National distribution of wealth

An interesting, sometimes complex (at least to me), article by Laurie Macfarlane for www.opendemocracy.net follows – it amply demonstrates that totting up any figure for national wealth is not straightforward

According to a new OECD working paper, Britain is one of the wealthiest countries in the world.

Net wealth is estimated to stand at around $500,000 per household – more than double the equivalent figure in Germany, and triple that in the Netherlands. Only Luxembourg and the USA are wealthier among OECD countries.

On one level, this isn’t too surprising – Britain has long been a wealthy country.

But in recent decades Britain’s economic performance has been poor. Decades of economic mismanagement have left the UK lagging far behind other advanced economies. British workers are now (said to be) 29% less productive than workers in France, and 35% less than in Germany.

How can this discrepancy between high levels of wealth and low levels of productivity be explained?

Wealth creation and division:

If you pick up an economics textbook today, you’ll probably encounter a narrative similar to the following:

  • Wealth is created when entrepreneurs combine the factors of production – land, labour and capital – to create something more valuable than the raw inputs.
  • Some of this surplus may be saved, increasing the stock of wealth, while the rest is reinvested in the production process to create more wealth.

 

How the fruits of wealth creation should be divided between capital, land and labour has also been the subject of much debate. In 1817, the economist David Ricardo described this as “the principal problem in political economy”.

Nowadays, however, this debate attracts much less attention. That’s because modern economic theory has developed an answer to this problem, called ‘marginal productivity theory’.

This theory, developed at the end of the 19th century by the American economist John Bates Clark (author of ‘The Distribution of Wealth’), states that each factor of production is rewarded in line with its contribution to production. Marginal productivity theory describes a world where, so long as there is sufficient competition and free markets, all will receive their just rewards in relation to their true contribution to society.

There is, in Milton Friedman’s famous terms, “no such thing as a free lunch”.

Seen in this light, wealth accumulation is a positive sum game – higher levels of wealth reflect superior productive capacity, and people generally get what they deserve.

There is some truth to this, but it is only a very small part of the picture. When it comes to how wealth is created and distributed, many other forces are at work.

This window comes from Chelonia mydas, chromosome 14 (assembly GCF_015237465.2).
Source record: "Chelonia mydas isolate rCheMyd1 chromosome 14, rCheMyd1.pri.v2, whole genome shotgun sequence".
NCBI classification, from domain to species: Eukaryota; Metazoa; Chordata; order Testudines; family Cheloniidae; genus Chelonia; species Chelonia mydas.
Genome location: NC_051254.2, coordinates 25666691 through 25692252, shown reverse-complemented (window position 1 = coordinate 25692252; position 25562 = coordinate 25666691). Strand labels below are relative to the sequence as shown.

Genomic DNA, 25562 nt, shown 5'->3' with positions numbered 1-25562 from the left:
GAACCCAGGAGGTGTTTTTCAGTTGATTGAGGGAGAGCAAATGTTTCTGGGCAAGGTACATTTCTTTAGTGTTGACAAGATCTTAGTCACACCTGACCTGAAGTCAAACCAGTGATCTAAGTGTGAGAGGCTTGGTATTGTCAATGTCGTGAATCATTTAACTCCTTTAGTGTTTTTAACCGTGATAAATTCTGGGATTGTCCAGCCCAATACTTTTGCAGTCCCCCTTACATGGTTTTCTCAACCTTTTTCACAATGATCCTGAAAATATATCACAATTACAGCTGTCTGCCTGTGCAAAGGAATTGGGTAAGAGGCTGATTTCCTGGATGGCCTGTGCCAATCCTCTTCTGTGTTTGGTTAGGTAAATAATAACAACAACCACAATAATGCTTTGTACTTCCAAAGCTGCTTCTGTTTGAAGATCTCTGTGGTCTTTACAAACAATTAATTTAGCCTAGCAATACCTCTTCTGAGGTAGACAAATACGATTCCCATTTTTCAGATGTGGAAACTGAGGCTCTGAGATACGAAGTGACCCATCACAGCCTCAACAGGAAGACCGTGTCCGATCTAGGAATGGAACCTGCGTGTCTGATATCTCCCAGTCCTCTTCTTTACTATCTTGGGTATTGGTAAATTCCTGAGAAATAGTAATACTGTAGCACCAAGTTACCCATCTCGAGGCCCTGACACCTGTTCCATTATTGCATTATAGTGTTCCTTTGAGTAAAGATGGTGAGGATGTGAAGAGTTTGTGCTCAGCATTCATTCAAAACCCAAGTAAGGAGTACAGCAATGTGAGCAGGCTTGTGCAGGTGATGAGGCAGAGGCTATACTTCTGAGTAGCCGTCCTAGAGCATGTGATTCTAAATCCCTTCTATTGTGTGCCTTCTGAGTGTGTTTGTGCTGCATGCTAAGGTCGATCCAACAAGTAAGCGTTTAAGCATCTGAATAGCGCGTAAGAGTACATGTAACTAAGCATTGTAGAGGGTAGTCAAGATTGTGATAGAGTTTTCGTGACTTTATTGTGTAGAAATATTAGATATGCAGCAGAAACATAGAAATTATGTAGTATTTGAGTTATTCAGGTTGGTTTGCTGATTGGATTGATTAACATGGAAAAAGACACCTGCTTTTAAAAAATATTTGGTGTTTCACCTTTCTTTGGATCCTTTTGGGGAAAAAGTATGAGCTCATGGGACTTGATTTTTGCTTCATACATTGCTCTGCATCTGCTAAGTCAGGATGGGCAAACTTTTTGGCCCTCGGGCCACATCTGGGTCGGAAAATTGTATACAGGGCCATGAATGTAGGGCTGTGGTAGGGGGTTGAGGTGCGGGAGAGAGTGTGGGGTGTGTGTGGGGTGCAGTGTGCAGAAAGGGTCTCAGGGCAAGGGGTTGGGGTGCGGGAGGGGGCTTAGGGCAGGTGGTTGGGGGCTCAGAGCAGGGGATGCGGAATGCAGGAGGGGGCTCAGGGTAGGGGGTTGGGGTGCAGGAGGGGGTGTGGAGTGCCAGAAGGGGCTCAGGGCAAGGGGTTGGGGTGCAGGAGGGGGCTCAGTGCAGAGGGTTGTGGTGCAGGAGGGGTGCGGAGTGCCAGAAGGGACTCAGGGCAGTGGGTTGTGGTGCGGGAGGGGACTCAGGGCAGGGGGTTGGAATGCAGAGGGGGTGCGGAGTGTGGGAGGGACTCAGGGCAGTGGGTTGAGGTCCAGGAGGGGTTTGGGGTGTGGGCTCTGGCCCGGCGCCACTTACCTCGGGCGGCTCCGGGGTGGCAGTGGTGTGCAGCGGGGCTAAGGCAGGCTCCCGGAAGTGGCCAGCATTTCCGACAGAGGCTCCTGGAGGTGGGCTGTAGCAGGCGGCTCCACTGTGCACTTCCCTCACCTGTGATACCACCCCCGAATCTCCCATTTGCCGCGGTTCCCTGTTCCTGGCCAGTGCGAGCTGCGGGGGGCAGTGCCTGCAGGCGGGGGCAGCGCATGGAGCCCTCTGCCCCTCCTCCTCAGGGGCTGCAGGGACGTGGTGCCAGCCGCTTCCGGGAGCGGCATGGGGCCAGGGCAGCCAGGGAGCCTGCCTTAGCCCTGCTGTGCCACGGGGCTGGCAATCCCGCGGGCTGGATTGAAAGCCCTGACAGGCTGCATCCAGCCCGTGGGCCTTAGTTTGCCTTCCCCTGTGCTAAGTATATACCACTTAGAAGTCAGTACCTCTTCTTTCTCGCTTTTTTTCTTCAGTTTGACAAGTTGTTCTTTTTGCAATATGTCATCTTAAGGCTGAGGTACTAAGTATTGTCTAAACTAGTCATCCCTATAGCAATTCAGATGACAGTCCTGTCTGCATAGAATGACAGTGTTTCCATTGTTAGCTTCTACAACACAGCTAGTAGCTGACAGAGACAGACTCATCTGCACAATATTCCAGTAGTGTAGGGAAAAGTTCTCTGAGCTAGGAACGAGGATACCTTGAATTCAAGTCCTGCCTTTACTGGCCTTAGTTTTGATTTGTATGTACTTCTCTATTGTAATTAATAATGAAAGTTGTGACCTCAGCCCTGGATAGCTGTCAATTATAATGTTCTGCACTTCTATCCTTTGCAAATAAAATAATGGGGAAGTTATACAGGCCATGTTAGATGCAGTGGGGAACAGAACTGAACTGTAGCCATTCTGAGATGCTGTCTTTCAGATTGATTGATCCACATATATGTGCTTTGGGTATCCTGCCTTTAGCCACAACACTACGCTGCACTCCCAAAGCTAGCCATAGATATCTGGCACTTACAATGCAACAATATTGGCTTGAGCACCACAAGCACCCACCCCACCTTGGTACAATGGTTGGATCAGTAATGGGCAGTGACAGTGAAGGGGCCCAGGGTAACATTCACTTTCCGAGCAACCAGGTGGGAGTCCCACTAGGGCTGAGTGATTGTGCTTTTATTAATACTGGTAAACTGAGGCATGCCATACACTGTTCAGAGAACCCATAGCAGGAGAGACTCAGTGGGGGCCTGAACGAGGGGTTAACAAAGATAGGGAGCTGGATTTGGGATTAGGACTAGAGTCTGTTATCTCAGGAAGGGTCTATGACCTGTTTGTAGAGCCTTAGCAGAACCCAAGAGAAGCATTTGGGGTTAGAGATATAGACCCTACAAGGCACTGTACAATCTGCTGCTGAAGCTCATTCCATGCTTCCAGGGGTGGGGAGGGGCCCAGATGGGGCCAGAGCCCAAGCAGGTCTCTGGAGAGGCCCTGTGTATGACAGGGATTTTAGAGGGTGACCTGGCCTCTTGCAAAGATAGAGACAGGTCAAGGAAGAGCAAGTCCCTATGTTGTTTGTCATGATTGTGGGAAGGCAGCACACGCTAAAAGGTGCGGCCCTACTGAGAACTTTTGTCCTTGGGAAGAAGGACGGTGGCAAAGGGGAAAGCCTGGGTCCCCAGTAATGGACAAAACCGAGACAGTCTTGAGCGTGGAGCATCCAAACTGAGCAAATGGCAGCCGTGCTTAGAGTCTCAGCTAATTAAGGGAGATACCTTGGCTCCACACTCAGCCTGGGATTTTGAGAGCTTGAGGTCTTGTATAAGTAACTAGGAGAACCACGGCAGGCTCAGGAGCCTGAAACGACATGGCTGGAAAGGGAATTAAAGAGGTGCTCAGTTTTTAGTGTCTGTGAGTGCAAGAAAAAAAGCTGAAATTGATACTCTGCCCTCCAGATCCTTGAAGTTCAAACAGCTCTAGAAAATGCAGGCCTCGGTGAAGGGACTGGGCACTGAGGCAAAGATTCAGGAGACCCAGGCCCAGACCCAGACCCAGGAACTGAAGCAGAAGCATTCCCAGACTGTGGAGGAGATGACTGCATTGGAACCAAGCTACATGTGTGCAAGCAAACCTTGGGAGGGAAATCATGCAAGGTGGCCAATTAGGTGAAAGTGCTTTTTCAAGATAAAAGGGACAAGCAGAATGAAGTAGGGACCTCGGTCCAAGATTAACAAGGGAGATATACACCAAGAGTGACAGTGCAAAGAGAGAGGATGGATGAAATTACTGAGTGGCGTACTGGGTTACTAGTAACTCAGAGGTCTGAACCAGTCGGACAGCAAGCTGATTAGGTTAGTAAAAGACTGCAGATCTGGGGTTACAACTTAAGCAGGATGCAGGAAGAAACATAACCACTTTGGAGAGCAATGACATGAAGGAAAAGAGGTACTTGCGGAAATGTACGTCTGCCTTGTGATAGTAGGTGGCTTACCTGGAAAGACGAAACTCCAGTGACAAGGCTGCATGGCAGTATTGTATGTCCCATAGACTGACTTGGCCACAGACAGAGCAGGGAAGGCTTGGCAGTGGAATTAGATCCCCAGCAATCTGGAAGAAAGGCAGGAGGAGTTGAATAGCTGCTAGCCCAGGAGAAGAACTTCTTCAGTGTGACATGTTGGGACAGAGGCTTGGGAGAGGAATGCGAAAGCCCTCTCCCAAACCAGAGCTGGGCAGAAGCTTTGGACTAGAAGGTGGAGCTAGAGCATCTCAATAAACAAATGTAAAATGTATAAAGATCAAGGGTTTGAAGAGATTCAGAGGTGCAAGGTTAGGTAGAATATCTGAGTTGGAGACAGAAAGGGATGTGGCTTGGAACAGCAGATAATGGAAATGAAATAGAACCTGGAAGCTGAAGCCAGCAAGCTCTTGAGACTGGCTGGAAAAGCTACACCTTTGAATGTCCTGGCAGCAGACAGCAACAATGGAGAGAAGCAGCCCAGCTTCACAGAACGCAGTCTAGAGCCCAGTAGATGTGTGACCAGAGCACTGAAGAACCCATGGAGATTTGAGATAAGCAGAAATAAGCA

Wealth, property and plunder:

The measure of wealth used by the OECD is ‘mean net wealth per household’. This is the value of all of the assets in a country, minus all debts. Assets can be physical, such as buildings and machinery, financial, such as shares and bonds, or intangible, such as intellectual property rights.

But something can only become an asset once it has become property – something that can be alienated, priced, bought and sold. What is considered as property has varied across different jurisdictions and time periods, and is intimately bound up with the evolution of power and class relations.

For example, in 1770 wealth in the southern United States amounted to 600% of national income – more than double the equivalent figure in the northern United States.

This stark difference in wealth can be summed up by one word: slavery:

  • For white slave owners in the South, black slaves were physical property – commodities to be owned and traded.
  • And just like any other type of asset, slaves had a market price.
  • As the below chart shows, the appalling scale of slavery meant that enslaved people were the largest source of private wealth in the southern United States in 1770.

When the United States finally abolished slavery in 1865, people who had formerly been slaves ceased to be counted as private property. As a result, slaveowners lost what had previously been their prized possessions, and overnight over half of the wealth in the southern US essentially vanished. All of a sudden, the southern states were no longer “wealthier” than their northern neighbours.

But did the southern states really become any less wealthy in any meaningful sense?

Obviously not – the amount of labour, capital and natural resources remained the same. What changed was the rights of certain individuals to exercise an exclusive claim over these resources.

But the wealth that had been generated by slave labour did not disappear, and it wasn’t only the USA that benefited from this: